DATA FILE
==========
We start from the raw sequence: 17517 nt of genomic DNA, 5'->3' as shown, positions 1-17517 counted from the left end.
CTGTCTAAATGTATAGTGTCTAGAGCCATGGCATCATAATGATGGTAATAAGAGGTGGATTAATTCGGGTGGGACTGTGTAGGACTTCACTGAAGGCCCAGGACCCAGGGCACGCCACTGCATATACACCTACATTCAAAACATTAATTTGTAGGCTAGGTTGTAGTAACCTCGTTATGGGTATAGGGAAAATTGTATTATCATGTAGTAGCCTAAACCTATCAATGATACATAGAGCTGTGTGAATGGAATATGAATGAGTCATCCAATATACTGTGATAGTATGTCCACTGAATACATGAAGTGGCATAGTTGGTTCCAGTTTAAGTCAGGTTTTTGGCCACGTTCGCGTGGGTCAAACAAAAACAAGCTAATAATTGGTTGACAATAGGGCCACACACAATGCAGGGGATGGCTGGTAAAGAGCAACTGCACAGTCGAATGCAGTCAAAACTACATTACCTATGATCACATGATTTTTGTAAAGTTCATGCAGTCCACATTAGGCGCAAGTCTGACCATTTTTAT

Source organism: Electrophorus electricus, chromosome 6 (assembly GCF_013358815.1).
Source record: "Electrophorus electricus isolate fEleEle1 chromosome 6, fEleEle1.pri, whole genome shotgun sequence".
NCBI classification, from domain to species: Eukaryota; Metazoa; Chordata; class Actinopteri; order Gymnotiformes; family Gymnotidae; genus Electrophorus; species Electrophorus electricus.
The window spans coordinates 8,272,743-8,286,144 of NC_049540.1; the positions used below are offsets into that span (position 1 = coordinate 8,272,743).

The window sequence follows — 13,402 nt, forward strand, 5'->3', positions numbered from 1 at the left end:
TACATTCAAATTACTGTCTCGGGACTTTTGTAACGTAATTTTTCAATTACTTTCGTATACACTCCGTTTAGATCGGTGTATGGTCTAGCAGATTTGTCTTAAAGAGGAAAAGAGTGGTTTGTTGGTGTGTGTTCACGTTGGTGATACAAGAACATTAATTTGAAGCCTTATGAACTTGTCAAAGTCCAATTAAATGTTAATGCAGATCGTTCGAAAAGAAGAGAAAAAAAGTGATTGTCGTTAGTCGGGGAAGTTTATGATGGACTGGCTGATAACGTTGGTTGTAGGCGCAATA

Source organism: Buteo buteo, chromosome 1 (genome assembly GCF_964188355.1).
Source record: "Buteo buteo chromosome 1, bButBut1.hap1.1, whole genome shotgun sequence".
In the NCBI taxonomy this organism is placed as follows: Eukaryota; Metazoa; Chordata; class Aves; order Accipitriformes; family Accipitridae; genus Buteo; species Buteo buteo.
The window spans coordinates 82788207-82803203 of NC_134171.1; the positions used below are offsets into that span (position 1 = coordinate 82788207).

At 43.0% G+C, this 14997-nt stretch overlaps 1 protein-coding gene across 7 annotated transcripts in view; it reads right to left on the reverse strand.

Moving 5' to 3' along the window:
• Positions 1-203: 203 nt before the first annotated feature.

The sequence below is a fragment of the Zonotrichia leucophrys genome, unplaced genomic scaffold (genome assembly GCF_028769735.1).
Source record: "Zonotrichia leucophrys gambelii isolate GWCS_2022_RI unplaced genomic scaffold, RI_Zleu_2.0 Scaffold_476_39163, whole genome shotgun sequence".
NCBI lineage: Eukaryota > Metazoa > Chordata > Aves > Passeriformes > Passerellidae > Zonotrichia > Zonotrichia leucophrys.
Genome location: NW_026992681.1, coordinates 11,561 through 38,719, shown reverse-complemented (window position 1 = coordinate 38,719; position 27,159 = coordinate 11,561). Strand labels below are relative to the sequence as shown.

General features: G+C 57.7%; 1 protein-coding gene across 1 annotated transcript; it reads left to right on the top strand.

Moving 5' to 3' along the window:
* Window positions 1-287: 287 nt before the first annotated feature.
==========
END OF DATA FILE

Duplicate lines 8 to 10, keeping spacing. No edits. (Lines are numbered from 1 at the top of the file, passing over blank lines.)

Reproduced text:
TACATTCAAATTACTGTCTCGGGACTTTTGTAACGTAATTTTTCAATTACTTTCGTATACACTCCGTTTAGATCGGTGTATGGTCTAGCAGATTTGTCTTAAAGAGGAAAAGAGTGGTTTGTTGGTGTGTGTTCACGTTGGTGATACAAGAACATTAATTTGAAGCCTTATGAACTTGTCAAAGTCCAATTAAATGTTAATGCAGATCGTTCGAAAAGAAGAGAAAAAAAGTGATTGTCGTTAGTCGGGGAAGTTTATGATGGACTGGCTGATAACGTTGGTTGTAGGCGCAATA

Source organism: Buteo buteo, chromosome 1 (genome assembly GCF_964188355.1).
Source record: "Buteo buteo chromosome 1, bButBut1.hap1.1, whole genome shotgun sequence".